The Theatre of the Greeks: Or, The History, Literature, and Criticism of the Grecian Drama : with an Original Treatise on the Principal Tragic and Comic Metres

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J. Smith, 1830 - Greek drama - 572 pages

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Page 139 - For Tragedy is an imitation, not of men, but of an action and of life, and life consists in action, and its end is a mode of action, not a quality. Now character determines men's qualities, but it is by their actions that they are happy or the reverse.
Page 140 - A whole is that which has a beginning, a middle, and an end. A beginning is that which does not itself follow anything by causal necessity, but after which something naturally is or comes to be. An end, on the contrary, is that which itself naturally follows some other thing, either by necessity or as a rule, but has nothing following it. A middle is that which follows something...
Page 149 - And as the strongest proof of it we find that upon the stage, and in the dramatic contests, such tragedies, if they succeed, have always the most tragic effect; and Euripides, though in other respects faulty in the conduct of his subjects, seems clearly to be the most tragic of all poets. I place in the second rank that kind of fable to which some assign the first: that which is of a double construction like the Odyssey, and also ends in two opposite events, to the good and to the bad characters.
Page 141 - Hence it is that no very minute animal can be beautiful ; the eye comprehends the whole too instantaneously to distinguish and compare the parts : — neither, on the contrary, can one of a prodigious size be beautiful; because, as all its parts cannot be seen at once, the whole, the unity of object, is lost to the spectator ; as it would be, for example, if he were surveying an animal of very many miles in length.
Page 136 - COMEDY, as was said before, is an imitation of bad characters; bad, not with respect to every sort of vice, but to the RIDICULOUS only, as being a species of turpitude or deformity ; since it may be defined to be — a fault or deformity of such a sort as is neither painful nor destructive. A ridiculous face, for example, is something ugly and distorted, but not so as to cause pain.
Page 159 - Farther : there is less unity in all epic imitation ; as appears from this — that any epic poem will furnish matter for several tragedies. For, supposing the poet to choose a fable strictly one, the consequence must be, either, that his poem, if proportionably contracted, will appear curtailed and defective, or, if extended to the usual length, will become weak, and, as it were, diluted. If, on the other hand, we suppose him to employ several fables — that is, a fable composed of several actions...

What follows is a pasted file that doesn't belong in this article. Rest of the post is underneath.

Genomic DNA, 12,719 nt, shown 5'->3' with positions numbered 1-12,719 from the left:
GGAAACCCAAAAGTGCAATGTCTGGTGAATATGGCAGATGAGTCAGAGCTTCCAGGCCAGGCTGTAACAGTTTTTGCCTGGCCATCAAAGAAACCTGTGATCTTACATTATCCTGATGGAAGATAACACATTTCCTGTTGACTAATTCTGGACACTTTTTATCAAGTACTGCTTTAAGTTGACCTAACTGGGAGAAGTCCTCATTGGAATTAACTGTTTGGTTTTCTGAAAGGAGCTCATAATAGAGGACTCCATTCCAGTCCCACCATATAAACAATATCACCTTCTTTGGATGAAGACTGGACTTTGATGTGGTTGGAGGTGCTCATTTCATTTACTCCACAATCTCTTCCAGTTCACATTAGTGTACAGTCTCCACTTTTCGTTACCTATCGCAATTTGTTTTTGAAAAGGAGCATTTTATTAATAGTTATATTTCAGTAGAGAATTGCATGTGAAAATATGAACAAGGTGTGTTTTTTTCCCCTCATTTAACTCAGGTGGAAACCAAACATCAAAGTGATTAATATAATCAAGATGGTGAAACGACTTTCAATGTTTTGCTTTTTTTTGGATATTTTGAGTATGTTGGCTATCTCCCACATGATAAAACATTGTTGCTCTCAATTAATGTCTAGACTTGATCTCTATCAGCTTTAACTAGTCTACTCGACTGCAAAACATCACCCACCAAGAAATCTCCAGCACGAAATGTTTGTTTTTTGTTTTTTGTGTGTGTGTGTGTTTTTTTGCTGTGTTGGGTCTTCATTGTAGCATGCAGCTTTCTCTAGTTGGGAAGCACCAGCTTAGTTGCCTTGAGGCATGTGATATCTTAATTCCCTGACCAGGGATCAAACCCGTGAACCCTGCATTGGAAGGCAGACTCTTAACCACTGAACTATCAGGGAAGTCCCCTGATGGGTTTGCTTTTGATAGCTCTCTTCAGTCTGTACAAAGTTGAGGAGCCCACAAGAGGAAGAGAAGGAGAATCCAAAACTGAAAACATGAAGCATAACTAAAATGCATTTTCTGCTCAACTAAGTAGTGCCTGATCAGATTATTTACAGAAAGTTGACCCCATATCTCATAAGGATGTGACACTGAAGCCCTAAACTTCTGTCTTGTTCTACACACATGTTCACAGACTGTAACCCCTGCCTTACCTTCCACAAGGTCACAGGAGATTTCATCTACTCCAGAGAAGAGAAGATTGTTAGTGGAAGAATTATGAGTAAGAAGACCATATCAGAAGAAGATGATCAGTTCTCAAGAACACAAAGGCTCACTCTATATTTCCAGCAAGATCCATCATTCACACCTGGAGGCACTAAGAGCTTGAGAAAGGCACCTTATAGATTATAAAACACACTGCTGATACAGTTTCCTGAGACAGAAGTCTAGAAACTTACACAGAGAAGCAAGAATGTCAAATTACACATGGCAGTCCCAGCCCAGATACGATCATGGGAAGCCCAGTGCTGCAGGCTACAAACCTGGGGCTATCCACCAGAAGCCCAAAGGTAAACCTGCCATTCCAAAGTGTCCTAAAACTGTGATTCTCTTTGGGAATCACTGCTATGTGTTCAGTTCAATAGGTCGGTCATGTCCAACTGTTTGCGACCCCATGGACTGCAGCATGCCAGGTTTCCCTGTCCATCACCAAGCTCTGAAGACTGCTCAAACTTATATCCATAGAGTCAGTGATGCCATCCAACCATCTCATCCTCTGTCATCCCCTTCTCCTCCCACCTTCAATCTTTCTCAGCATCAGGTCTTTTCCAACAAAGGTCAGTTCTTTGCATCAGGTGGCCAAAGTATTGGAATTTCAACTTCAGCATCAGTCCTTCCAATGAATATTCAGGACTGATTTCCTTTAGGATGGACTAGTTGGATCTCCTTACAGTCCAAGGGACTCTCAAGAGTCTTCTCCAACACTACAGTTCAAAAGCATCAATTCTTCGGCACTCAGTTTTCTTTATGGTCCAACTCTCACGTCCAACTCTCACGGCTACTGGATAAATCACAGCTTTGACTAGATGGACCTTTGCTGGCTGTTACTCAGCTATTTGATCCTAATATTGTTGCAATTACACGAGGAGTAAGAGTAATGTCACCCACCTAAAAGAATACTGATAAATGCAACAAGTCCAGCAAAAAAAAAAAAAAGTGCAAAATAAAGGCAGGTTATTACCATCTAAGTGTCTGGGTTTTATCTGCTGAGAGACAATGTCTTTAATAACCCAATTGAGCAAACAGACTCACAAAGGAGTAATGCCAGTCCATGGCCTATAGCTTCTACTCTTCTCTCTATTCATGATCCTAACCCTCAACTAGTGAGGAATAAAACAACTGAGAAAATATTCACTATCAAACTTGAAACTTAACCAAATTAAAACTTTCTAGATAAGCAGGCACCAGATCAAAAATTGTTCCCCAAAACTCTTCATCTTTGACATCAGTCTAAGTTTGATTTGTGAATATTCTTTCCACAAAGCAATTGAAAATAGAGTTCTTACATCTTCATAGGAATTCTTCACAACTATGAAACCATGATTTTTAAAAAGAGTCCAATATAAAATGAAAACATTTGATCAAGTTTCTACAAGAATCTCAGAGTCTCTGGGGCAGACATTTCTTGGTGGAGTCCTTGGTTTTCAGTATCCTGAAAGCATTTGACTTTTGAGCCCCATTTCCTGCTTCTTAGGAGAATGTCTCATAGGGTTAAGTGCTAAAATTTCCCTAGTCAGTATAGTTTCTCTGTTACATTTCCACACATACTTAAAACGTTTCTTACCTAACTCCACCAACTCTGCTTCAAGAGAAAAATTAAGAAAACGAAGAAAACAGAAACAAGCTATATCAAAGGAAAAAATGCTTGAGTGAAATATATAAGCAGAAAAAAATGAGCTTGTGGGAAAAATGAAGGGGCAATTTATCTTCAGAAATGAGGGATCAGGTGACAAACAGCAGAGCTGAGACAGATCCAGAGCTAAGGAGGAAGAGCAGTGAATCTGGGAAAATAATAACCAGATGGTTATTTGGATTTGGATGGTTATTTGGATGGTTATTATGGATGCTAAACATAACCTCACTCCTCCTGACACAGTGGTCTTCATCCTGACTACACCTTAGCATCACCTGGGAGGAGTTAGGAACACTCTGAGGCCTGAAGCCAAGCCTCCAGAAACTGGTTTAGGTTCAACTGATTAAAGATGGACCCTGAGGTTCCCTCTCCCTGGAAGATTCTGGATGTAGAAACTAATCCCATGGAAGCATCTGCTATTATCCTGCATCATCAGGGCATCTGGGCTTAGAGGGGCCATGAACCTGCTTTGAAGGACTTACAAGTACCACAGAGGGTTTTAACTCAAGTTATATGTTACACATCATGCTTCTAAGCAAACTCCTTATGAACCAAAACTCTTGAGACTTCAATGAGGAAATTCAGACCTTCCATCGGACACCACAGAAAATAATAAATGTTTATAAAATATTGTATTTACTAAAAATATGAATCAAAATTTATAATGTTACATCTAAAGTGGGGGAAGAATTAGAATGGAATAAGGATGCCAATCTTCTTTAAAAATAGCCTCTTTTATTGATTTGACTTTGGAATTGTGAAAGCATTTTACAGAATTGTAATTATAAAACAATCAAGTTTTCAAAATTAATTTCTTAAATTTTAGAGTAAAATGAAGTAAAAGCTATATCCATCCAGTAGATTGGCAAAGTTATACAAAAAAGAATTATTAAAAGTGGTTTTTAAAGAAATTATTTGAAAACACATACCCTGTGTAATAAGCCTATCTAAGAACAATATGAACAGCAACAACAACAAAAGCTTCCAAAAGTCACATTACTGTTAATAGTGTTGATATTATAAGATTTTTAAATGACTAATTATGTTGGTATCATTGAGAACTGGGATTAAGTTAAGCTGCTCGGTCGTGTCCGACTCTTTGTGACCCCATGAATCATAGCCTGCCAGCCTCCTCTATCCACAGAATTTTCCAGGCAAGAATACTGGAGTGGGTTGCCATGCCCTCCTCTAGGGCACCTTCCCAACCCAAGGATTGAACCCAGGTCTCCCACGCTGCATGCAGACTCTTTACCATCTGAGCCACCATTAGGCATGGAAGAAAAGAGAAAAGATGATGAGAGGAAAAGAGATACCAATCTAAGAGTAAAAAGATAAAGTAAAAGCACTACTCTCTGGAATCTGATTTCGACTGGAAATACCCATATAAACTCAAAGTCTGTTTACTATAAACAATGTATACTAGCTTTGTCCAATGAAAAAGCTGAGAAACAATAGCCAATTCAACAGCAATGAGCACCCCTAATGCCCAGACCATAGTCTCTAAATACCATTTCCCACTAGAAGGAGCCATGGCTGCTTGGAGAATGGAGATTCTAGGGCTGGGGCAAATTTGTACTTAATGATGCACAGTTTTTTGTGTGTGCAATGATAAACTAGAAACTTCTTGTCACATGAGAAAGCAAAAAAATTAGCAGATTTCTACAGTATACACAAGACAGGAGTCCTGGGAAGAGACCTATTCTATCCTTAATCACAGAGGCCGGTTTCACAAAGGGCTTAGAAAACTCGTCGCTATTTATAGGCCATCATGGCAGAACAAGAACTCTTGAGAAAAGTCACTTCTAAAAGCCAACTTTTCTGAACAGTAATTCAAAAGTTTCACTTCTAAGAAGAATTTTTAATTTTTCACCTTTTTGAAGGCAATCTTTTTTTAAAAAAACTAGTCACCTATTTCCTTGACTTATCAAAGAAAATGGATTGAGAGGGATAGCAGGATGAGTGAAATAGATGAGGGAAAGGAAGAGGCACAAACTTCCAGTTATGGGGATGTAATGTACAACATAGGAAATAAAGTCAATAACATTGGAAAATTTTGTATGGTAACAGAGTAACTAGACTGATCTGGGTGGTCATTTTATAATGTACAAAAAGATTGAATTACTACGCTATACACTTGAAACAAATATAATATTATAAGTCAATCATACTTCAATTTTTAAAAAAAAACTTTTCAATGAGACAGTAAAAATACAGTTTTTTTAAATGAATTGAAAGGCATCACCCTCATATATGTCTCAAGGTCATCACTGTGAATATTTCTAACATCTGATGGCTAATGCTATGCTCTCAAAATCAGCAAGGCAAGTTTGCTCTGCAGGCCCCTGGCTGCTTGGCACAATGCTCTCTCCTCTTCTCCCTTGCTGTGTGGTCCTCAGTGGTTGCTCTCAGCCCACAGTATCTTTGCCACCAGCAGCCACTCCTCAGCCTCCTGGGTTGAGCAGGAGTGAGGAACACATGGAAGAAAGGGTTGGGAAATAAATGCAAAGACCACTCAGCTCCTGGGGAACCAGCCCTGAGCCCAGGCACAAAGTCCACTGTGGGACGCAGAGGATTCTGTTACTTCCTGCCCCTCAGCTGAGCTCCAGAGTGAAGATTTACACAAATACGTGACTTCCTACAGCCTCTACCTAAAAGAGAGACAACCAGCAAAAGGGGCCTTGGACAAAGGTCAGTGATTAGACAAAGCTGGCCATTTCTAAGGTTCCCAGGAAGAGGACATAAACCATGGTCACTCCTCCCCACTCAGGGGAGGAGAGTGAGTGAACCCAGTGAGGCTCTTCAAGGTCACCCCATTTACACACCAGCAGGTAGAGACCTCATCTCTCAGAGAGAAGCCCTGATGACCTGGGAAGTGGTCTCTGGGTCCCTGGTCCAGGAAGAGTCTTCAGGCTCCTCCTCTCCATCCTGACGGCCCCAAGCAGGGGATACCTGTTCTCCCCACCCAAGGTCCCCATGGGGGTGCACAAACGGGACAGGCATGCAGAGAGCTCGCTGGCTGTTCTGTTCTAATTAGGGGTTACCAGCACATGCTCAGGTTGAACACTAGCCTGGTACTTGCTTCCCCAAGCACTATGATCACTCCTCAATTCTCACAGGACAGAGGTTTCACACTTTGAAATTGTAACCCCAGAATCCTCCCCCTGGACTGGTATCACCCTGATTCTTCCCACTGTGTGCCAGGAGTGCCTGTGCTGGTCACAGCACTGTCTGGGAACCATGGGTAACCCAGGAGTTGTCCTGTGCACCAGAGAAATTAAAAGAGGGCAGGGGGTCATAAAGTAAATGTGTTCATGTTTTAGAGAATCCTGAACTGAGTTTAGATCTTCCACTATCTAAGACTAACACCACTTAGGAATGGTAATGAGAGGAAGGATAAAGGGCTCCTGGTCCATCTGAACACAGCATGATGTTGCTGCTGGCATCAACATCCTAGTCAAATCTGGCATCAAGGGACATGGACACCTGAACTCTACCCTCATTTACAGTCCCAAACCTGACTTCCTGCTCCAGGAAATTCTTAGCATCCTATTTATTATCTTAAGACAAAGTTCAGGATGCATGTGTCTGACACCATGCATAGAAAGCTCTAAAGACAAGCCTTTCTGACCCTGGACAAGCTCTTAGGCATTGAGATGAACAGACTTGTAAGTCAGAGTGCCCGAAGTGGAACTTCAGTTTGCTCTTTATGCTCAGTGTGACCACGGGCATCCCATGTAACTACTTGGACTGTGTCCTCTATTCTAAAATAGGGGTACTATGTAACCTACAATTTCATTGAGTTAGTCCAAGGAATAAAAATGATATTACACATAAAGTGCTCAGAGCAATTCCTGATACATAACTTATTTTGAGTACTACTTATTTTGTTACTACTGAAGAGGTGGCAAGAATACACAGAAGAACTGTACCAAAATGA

Page 158 - Among the many just claims of Homer to our praise, this is one — that he is the only poet who seems to have understood what part in his poem it was proper for him to take himself. The poet, in his own person, should speak as little as possible ; for he is not then the imitator.
Page 131 - Socratic dialogues; or poems in iambic, elegiac, or other metres, in which the epic species of imitation may be conveyed. Custom, indeed, connecting the poetry or making with the metre, has denominated some elegiac poets, ie, makers...
Page 141 - ... many miles in length. As, therefore, in animals and other objects, a certain magnitude is requisite, but that magnitude must be such as to present a whole easily comprehended by the eye...
Page 132 - Megarians; both by those of Greece, who contend that it took its rise in their popular government, and by those of Sicily, among whom the poet Epicharmus flourished long before Chionides and Magnes: and tragedy, also, is claimed by some of the Dorians of Peloponnesus. In support of these claims they argue from the words themselves. They allege that the Doric word for a village is...

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